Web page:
Accept Unpredictability

You may think you know how a difficult situation will affect you, but that assumption can put you in a vulnerable position. Pacella says she’s learned that for most physicians, a stress response to a critical incident often has less to do with the type of event and more about who is involved or your past experiences.

“I have reacted in a very emotional way at moments that I would never have expected or predicted,” says Pacella. “And it’s not always because of some awful event. It’s usually because of some emotional connection or trigger embedded in that encounter.”

For example, she says, you may have had a past case as an emergency physician where the outcome was not favorable, or the patient involved may remind you of yourself or someone you love.

“It might not necessarily be a horrible thing happening to a young, healthy person that triggers someone; it might be a minor problem involving a patient you, for whatever reason, identify with,” she says. “Or you may have had a similar patient where things didn’t go well for them. It’s just highly variable, even for an individual.”

Just as you can’t know what medical issues you’ll face in a day, you can’t predict how you’ll react. Approach each scenario with the knowledge that you may veer off emotional course — and prepare accordingly.

Bring Mental Wellness to the Forefront of Training

Williford, who also serves as regional director for ScribeNest, a doctor-operated company that trains medical scribes who are on the path to becoming medical professionals, says she feels strongly about bringing this conversation to the younger generation.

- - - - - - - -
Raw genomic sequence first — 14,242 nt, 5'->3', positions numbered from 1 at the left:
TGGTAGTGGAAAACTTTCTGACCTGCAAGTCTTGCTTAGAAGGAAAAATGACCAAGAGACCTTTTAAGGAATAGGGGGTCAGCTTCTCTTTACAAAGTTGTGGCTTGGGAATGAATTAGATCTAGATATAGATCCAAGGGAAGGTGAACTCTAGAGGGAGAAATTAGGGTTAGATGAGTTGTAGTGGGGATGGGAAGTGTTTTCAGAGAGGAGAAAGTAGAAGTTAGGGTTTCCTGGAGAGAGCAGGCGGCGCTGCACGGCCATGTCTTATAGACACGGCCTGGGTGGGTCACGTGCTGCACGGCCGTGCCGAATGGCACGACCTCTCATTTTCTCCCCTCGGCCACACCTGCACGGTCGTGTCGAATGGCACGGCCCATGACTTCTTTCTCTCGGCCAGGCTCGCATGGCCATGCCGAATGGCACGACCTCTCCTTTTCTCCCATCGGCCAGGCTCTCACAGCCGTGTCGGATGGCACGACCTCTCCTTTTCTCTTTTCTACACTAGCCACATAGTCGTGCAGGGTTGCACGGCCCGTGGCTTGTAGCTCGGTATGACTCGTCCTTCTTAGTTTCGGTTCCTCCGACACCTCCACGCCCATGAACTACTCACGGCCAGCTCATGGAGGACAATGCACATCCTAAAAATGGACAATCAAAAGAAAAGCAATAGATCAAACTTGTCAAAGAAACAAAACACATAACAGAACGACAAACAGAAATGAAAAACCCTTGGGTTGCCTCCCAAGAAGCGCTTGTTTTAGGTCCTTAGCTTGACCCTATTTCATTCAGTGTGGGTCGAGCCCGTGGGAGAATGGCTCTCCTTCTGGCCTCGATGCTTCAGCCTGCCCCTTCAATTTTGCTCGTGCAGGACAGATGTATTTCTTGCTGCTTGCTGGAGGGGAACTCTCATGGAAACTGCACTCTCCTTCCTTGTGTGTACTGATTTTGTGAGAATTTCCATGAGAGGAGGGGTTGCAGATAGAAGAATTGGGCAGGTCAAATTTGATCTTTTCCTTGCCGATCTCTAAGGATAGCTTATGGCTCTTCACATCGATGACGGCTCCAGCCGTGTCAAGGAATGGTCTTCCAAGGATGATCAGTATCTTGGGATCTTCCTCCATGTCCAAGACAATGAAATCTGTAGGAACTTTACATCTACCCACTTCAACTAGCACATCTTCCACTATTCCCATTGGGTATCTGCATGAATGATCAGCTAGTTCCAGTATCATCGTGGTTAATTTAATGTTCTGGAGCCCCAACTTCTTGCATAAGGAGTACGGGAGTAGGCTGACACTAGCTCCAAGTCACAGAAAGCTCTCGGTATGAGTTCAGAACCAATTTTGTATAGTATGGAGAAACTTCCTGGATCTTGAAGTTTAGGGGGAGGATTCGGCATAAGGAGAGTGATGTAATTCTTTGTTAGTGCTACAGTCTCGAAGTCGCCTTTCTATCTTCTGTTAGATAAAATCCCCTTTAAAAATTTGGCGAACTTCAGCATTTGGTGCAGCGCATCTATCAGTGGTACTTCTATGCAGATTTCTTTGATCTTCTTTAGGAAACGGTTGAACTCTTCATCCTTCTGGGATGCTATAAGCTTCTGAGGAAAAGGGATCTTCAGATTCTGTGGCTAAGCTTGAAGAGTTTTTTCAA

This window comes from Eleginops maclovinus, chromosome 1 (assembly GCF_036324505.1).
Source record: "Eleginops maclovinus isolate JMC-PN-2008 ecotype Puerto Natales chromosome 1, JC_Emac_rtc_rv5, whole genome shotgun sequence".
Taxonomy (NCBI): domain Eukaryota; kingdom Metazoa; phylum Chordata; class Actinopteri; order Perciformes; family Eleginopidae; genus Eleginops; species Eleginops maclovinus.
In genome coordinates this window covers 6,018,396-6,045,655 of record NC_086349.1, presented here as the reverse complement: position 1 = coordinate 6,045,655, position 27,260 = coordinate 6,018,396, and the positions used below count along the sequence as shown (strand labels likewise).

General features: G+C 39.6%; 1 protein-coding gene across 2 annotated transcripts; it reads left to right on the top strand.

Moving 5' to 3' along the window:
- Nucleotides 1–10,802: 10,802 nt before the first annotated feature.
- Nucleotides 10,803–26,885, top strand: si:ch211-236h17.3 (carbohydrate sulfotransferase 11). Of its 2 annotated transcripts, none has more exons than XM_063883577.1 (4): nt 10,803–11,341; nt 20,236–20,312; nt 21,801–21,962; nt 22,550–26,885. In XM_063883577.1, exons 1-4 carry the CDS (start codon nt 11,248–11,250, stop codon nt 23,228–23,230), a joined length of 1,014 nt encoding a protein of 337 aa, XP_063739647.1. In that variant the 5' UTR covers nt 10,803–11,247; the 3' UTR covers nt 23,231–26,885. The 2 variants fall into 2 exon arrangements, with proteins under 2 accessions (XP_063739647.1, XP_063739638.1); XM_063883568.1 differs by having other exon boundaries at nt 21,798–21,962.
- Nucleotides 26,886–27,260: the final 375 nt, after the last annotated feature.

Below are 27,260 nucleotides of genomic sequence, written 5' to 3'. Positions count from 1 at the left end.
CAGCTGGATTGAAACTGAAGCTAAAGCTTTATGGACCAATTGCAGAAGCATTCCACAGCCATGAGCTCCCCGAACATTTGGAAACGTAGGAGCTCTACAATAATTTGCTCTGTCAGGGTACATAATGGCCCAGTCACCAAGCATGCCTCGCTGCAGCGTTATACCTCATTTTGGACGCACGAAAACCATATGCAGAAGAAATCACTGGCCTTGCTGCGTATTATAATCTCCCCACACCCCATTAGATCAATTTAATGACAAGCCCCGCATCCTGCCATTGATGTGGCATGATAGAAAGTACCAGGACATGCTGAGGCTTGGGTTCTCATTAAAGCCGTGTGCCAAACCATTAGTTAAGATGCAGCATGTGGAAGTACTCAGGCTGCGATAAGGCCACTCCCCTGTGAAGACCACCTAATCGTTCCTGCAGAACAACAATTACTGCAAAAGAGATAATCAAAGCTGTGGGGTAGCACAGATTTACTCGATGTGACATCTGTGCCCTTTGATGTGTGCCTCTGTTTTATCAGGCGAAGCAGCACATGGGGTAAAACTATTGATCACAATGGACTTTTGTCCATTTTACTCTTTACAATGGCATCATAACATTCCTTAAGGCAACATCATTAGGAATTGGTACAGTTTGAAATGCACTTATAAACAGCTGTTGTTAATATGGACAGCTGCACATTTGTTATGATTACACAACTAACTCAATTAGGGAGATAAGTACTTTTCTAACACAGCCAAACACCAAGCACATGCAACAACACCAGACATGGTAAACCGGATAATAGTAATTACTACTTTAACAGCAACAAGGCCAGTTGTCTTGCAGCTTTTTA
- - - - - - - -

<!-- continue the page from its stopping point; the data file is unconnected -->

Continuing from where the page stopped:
“For me, nobody at the med school level or residency level taught or talked about how to compartmentalize and cope with the traumatic experiences that we saw,” she says. “Only in the last decade have we started teaching our residents and medical students about burnout and resilience.

“I say things like, ‘Hey, we just witnessed an 18-year-old in cardiac arrest. We did CPR for an hour and didn’t get him back. And then you witnessed me tell his mom, who wailed. And then we turned around and treated an ankle sprain. Let’s sit down and talk about how jarring that all is and how nobody else experiences these things.’

“We have this expectation that our physicians know how to move on and connect with each new patient with care and empathy, but we have to tell our future doctors the actual steps we take to be able to do that.”

Seasoned physicians can lead the way for the next generation and turn the tide toward the normalization of talking about these struggles. By making it part of training, it becomes part of a physician’s skill set.

“With a happy, healthy career, we can pay it forward to the next generation and teach them how to be better than we were,” says Williford.

Rachel Reiff Ellis is an Atlanta-based freelance writer and editor specializing in health and medicine. She is a regular writer for WebMD and Fortune Well, with additional work appearing in Prevention, Oprah Magazine, Women’s Health and others.